But Shakespeare often uses Stage Machiavels and Machiavellians. In Hamlet, Claudius murders his brother, Old King Hamlet, and he claims the throne by manipulating the Danish electors and by marrying Gertrude, who as the former Queen Consort to Old Hamlet arguably bridges his royal body to Claudius’s (while also alluding to Henry VIII’s own incestuous Great Matter). Hamlet works to use Machiavellianism to mask his intentions and to use art to compel Claudius into an admission of guilt, but Claudius remains one of the cannier Shakespearean Machiavellian princes.[6]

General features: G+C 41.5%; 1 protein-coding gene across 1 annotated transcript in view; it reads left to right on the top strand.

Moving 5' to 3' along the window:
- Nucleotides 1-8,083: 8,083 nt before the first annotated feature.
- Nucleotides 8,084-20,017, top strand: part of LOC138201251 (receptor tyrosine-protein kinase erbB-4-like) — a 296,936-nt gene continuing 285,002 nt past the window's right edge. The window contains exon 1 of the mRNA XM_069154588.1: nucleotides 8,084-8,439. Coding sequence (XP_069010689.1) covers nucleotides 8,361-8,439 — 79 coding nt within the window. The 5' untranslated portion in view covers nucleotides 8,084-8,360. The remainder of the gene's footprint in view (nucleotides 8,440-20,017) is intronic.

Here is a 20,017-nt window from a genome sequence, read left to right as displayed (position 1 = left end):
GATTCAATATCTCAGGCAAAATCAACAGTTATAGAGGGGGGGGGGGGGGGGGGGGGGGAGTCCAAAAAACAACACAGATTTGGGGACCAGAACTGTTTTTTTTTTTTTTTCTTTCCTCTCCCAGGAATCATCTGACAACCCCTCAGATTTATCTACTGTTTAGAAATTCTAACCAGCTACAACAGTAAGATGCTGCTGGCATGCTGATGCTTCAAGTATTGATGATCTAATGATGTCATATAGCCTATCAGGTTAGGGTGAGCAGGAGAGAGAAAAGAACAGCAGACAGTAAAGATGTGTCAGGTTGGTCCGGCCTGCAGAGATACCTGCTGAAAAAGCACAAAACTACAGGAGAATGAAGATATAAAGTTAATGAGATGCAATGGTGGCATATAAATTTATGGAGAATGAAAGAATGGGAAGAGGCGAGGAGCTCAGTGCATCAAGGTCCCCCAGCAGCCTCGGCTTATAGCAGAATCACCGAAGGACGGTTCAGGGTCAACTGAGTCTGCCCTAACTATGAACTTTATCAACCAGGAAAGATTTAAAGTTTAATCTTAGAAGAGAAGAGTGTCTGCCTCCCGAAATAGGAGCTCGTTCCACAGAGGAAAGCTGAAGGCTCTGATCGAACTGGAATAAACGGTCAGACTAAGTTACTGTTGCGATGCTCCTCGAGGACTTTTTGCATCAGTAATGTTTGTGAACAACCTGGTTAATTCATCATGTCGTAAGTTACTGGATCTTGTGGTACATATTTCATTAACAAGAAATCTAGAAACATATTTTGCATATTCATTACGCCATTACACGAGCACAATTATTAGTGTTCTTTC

That said, you can also see how Claudius engages in a necromantic coupling. A Tudor audience would be used to Henry VIII’s and Elizabeth’s use of the rhetoric of the king’s two bodies as a strategy for legitimizing their rule as providential. A monarch was more than a mere human body and life: blood and coronation united them to a divine body politic, a divine kingly body. At the monarch’s death, that kingly body would move—like a spirit—to join with the heir. Thus, while the king may be dead, long live the (new) king. However, Hamlet seems to point to a problem where this Machiavellian theological/magical tech butts up against other models. If husband and wife are “one flesh”—and the metaphor is far more literal in the thinking of the period—then when Old King Hamlet married and consummated his marriage with Queen Gertrude, she also became one flesh with that kingly body. And we know they consummated the marriage, unlike for Prince Arthur and Catherine of Aragon: Hamlet is the uncontested result. However, Claudius marries and presumably consummates his marriage with Gertrude, an act that mirrors the purported incest problem for Henry-Arthur-Catherine. You can imagine how Hamlet responds the way he does about that incestuous marriage, but then the corporeal revenant of Old Hamlet (or at least something looking like him) shows up, says how his body was corrupted through Claudius’s poison. I would argue that Claudius marries Gertrude in part to gain access to the kingly body she represents a link to through her marriage to Old Hamlet, and Claudius alludes to this link and how the marriage helps him solidify his claim to the throne: